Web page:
Health Services Research & Development

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Choi NG, Sullivan JE, DiNitto DM, Kunik ME. Associations between psychological distress and health-related behaviors among adults with chronic kidney disease. Preventive medicine. 2019 Sep 1; 126:105749.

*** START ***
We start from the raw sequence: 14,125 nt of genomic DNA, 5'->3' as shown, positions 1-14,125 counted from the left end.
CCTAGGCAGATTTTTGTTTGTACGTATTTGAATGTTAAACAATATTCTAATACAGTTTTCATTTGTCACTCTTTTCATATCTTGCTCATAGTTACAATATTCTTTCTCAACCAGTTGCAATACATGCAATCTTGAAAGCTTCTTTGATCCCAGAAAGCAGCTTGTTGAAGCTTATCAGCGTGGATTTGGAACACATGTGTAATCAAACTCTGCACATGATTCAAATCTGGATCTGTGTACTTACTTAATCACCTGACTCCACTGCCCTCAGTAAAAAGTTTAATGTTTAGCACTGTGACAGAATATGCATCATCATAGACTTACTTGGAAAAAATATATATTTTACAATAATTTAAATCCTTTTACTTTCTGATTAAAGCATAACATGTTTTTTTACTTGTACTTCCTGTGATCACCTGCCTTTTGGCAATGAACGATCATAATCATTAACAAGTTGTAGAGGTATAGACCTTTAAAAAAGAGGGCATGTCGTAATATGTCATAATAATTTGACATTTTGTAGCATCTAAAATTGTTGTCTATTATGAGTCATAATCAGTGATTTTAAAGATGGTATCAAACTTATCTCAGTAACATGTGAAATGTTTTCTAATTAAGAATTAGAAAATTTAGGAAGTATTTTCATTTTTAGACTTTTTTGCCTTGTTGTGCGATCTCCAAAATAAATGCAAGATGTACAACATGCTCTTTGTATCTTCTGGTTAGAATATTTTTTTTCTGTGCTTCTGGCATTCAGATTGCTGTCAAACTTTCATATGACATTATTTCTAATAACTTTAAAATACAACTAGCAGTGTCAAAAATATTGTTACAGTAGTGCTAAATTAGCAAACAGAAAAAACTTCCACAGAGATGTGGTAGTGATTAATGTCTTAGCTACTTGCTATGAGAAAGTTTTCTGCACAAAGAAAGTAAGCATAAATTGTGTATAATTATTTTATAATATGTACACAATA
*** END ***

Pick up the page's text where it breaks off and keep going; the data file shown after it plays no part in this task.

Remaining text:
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Abstract: Chronic kidney disease (CKD) affects 15% of the US general population, and this rate is projected to increase. A healthy lifestyle is important for individuals with CKD to reduce risk for CKD progression and adverse heath events. Adults with CKD also have high rates of psychological distress, which may be associated with unhealthy behaviors. Using the 2013-2017 public use data files of the US National Health Interview Survey, we compared health behaviors (smoking, alcohol use, and physical activity [PA]) and psychological distress (assessed with the Kessler-6 scale) between adults with a CKD diagnosis in the preceding year and a matched sample of adults without a CKD diagnosis. We then examined the association between psychological distress and health behaviors among adults with CKD (n?=?3923) using multinomial logistic regression models. Compared to those without CKD, those with CKD had lower rates of smoking, heavy alcohol use, and engagement in any type of PA 3+ times a week and higher rates of psychological distress. In addition to the health concerns posed by the high smoking rate (17%) and low physical activity rate (34%) among those with CKD, smoking and lack of PA were associated with greater risk of mild-moderate and/or serious psychological distress. Compared to no unhealthy behaviors, 2-3 unhealthy behaviors were associated with 4.72 (95% CI?=?2.97-7.48) times greater risk of serious psychological distress. Adults with CKD and unhealthy behaviors need help with lifestyle modifications and assessment and treatment of psychological distress to reduce CKD progression and prevent other health complications.